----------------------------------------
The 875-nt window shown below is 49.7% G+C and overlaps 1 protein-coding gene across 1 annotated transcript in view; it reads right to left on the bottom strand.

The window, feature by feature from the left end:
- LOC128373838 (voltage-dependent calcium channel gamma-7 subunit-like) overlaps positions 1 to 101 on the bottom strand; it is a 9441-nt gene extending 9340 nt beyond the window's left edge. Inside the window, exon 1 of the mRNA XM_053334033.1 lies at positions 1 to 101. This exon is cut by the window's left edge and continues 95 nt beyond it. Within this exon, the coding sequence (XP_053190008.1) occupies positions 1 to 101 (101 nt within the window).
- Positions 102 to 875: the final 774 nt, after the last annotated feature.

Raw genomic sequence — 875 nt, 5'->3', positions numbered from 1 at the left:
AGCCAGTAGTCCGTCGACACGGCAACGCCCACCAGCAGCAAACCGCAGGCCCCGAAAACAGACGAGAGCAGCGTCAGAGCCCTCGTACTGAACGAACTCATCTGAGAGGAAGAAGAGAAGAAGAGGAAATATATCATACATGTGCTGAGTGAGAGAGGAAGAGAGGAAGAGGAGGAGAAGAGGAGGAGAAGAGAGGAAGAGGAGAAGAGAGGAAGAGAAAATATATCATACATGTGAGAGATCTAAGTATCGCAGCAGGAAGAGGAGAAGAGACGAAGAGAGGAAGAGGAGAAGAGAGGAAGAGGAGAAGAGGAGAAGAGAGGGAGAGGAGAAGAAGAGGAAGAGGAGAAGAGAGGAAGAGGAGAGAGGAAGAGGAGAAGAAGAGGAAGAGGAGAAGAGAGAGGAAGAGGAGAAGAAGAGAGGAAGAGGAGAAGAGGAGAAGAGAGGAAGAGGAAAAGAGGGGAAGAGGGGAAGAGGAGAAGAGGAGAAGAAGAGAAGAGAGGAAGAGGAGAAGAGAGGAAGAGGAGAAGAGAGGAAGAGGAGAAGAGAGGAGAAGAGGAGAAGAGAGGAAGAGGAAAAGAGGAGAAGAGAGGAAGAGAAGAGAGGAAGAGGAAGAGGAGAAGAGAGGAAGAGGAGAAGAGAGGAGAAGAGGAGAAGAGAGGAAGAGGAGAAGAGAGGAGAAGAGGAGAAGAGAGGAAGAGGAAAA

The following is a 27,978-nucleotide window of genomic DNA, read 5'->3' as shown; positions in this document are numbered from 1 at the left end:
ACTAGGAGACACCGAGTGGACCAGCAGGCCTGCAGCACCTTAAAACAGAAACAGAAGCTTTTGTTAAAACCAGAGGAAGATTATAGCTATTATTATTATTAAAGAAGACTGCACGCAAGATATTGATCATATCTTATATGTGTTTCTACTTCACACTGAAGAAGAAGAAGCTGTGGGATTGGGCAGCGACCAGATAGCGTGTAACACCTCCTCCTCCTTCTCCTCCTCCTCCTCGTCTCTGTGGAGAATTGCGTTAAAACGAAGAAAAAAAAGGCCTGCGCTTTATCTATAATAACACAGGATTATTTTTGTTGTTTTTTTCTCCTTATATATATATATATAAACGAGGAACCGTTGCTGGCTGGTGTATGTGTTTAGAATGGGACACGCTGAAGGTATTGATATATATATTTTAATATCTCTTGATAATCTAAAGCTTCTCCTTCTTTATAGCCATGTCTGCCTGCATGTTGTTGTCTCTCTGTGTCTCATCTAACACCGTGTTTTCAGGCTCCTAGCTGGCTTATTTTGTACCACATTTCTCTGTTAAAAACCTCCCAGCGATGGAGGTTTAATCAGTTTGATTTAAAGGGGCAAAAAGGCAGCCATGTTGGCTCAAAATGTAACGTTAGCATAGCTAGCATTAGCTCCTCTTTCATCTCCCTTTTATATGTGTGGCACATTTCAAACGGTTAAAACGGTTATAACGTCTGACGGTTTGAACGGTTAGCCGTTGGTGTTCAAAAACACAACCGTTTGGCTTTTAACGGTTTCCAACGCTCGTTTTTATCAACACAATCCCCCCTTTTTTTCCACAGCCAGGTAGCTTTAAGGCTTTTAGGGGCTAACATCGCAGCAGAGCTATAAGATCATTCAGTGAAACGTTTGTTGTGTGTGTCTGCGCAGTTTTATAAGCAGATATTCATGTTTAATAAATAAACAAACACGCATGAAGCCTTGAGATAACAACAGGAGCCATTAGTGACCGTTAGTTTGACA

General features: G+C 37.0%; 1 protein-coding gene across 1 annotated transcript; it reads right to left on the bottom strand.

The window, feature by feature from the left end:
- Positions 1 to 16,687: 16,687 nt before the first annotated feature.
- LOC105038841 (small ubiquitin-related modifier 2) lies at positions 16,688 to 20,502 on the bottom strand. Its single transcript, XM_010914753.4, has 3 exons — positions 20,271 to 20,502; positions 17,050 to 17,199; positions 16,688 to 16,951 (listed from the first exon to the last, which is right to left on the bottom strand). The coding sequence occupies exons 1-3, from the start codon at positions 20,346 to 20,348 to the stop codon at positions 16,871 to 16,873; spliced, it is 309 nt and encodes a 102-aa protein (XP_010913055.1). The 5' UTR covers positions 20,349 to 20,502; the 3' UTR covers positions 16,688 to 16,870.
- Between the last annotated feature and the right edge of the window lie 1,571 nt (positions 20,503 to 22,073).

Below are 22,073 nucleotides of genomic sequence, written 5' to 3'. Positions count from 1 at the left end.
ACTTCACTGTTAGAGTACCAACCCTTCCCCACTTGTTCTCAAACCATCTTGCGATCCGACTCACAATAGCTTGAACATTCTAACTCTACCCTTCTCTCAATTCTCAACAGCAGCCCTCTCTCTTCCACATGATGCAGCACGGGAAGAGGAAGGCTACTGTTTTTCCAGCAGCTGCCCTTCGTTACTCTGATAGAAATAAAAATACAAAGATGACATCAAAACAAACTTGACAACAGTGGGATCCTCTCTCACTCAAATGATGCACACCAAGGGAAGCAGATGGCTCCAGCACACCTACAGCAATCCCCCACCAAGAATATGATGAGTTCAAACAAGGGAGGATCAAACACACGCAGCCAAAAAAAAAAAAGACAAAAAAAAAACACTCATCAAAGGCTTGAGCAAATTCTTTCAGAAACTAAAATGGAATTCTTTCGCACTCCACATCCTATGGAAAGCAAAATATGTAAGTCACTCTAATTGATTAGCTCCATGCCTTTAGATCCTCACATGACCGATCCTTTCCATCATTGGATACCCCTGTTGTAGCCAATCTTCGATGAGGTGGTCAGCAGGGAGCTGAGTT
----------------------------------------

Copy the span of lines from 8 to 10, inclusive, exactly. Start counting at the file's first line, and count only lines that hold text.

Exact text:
ACTAGGAGACACCGAGTGGACCAGCAGGCCTGCAGCACCTTAAAACAGAAACAGAAGCTTTTGTTAAAACCAGAGGAAGATTATAGCTATTATTATTATTAAAGAAGACTGCACGCAAGATATTGATCATATCTTATATGTGTTTCTACTTCACACTGAAGAAGAAGAAGCTGTGGGATTGGGCAGCGACCAGATAGCGTGTAACACCTCCTCCTCCTTCTCCTCCTCCTCCTCGTCTCTGTGGAGAATTGCGTTAAAACGAAGAAAAAAAAGGCCTGCGCTTTATCTATAATAACACAGGATTATTTTTGTTGTTTTTTTCTCCTTATATATATATATATAAACGAGGAACCGTTGCTGGCTGGTGTATGTGTTTAGAATGGGACACGCTGAAGGTATTGATATATATATTTTAATATCTCTTGATAATCTAAAGCTTCTCCTTCTTTATAGCCATGTCTGCCTGCATGTTGTTGTCTCTCTGTGTCTCATCTAACACCGTGTTTTCAGGCTCCTAGCTGGCTTATTTTGTACCACATTTCTCTGTTAAAAACCTCCCAGCGATGGAGGTTTAATCAGTTTGATTTAAAGGGGCAAAAAGGCAGCCATGTTGGCTCAAAATGTAACGTTAGCATAGCTAGCATTAGCTCCTCTTTCATCTCCCTTTTATATGTGTGGCACATTTCAAACGGTTAAAACGGTTATAACGTCTGACGGTTTGAACGGTTAGCCGTTGGTGTTCAAAAACACAACCGTTTGGCTTTTAACGGTTTCCAACGCTCGTTTTTATCAACACAATCCCCCCTTTTTTTCCACAGCCAGGTAGCTTTAAGGCTTTTAGGGGCTAACATCGCAGCAGAGCTATAAGATCATTCAGTGAAACGTTTGTTGTGTGTGTCTGCGCAGTTTTATAAGCAGATATTCATGTTTAATAAATAAACAAACACGCATGAAGCCTTGAGATAACAACAGGAGCCATTAGTGACCGTTAGTTTGACA

General features: G+C 37.0%; 1 protein-coding gene across 1 annotated transcript; it reads right to left on the bottom strand.

The window, feature by feature from the left end: